The Appalachian Regional Commission just released a new study to the nation's governors at their winter meeting in Washington DC. It is an important addition to the on going debate about the future of federal grant-in-aid programs. Read the summary of the report on this site. This report has been 40 years in the making.
During the 1970's, Kentucky was one of the national leaders in defining regional economic development. Governor's Wendell Ford and Julian Carroll worked with over 20 primary federal agencies to pull in money for local and regional projects.
The governors had three federal power agencies that lead the way in Kentucky infrastructure and planning efforts. These were (1) Housing and Urban Development (HUD) (2) Economic Development Administration (EDA), and (3) Appalachia Regional Commission (ARC). These were the "glue money" federal agencies that could be used with federal and or state, local to wrap a project with matching monies.
From 1972 through 1980, hundreds of millions of federal dollars flowed into Kentucky communities from these three agencies. During this time, Kentucky state government, the 15 Area Development Districts (ADDs), and local governments joined in a special partnership with the federal government to coordinate all economic funding. Kentucky was the national leader for this new definition of regionalism. It was called Integrated Grant Administration or IGA for short. The IGA was possible due to the new federal law called Joint Funding Simplification Act..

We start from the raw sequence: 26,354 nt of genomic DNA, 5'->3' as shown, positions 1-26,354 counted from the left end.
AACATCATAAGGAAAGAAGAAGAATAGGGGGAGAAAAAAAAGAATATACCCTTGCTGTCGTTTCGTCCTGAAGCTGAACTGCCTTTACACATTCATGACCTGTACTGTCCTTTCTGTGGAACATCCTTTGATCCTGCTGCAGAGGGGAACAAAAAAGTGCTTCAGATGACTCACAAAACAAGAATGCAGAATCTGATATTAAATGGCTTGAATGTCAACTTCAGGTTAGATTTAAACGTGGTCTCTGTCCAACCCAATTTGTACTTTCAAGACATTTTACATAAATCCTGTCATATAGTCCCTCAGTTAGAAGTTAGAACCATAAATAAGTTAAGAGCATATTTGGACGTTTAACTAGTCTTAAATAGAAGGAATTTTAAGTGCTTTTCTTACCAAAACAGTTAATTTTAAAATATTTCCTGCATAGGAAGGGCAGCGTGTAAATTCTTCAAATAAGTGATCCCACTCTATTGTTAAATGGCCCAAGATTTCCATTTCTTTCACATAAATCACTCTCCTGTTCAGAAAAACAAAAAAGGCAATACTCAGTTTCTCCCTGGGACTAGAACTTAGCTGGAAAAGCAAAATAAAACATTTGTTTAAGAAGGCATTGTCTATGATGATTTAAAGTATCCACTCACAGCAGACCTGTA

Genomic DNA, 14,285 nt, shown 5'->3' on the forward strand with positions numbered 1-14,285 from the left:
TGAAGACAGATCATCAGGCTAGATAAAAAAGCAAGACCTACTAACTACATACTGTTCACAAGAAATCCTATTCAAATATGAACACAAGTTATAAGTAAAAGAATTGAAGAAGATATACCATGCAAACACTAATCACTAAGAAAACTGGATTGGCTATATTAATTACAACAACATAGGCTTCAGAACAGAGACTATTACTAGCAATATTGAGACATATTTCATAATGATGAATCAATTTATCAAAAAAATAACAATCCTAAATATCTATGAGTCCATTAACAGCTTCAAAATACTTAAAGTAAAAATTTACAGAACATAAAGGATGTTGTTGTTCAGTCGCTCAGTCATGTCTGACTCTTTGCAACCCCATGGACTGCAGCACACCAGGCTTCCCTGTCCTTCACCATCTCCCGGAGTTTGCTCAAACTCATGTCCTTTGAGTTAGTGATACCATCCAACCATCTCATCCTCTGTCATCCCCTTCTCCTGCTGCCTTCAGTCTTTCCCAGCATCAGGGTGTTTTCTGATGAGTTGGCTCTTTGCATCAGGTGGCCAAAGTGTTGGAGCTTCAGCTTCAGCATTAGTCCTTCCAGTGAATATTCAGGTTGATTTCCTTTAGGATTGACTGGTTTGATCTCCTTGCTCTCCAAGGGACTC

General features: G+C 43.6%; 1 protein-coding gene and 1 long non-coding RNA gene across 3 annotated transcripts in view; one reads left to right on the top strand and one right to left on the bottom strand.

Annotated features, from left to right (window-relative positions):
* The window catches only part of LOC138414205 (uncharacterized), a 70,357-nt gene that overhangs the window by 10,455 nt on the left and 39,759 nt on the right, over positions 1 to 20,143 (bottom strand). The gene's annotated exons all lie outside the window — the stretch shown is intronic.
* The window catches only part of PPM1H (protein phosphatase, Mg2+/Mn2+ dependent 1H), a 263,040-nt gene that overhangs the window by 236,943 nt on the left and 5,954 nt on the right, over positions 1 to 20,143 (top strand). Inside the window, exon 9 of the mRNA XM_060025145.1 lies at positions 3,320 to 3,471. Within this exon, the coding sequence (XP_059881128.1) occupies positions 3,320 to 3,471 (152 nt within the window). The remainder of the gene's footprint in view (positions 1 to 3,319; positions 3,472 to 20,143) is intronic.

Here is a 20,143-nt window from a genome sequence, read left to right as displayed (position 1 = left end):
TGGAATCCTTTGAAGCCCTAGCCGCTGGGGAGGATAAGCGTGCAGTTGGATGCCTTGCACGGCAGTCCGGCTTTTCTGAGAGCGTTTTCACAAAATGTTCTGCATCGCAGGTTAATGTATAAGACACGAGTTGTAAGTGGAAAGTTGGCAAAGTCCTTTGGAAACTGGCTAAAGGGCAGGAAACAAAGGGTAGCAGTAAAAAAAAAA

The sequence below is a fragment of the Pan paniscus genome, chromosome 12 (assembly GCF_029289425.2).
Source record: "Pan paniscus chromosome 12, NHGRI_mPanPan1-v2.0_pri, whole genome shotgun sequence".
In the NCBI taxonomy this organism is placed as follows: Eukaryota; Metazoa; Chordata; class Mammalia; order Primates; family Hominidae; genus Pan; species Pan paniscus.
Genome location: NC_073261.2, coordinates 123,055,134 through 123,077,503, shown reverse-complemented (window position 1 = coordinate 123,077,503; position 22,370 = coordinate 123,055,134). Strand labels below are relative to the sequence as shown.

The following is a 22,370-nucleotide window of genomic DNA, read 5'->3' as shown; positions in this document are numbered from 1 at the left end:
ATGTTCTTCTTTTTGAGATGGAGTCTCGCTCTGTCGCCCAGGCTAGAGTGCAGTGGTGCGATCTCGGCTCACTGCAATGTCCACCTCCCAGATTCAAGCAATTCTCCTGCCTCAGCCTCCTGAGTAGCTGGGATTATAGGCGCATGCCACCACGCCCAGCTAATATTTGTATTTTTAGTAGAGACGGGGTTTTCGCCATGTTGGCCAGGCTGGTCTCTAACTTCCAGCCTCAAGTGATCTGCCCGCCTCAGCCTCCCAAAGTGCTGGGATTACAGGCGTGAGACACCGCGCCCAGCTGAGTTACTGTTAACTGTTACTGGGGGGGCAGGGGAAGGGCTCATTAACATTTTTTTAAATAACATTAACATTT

This unique federal experiment with Kentucky was severely slowed in 1980 with the elections of President Reagan and Kentucky Governor John Y. Brown. In their ways, both men failed to see the 1970's vision of federalism and states as economic development partners.
President Reagan worked to cut the size and function of federal government. All through his administration, pressure was mounting to kill off HUD, EDA, and ARC. Only through efforts from Democratic Congresses did the budgets of these agencies survive.
Governor Brown's approach to state management was to undertake a massive cutting of state services and programs. Under his approach some 10,000 state workers were fired or organized out of their jobs. This was the time that federalism in Kentucky started to unravel.
In 2015, all three federal agencies are still in place, but operating with only a shell of who they once were. By 2016, the winner of the next presidential race will decide whether regionalism and federal state partnership will work or become another failed attempt at modernizing America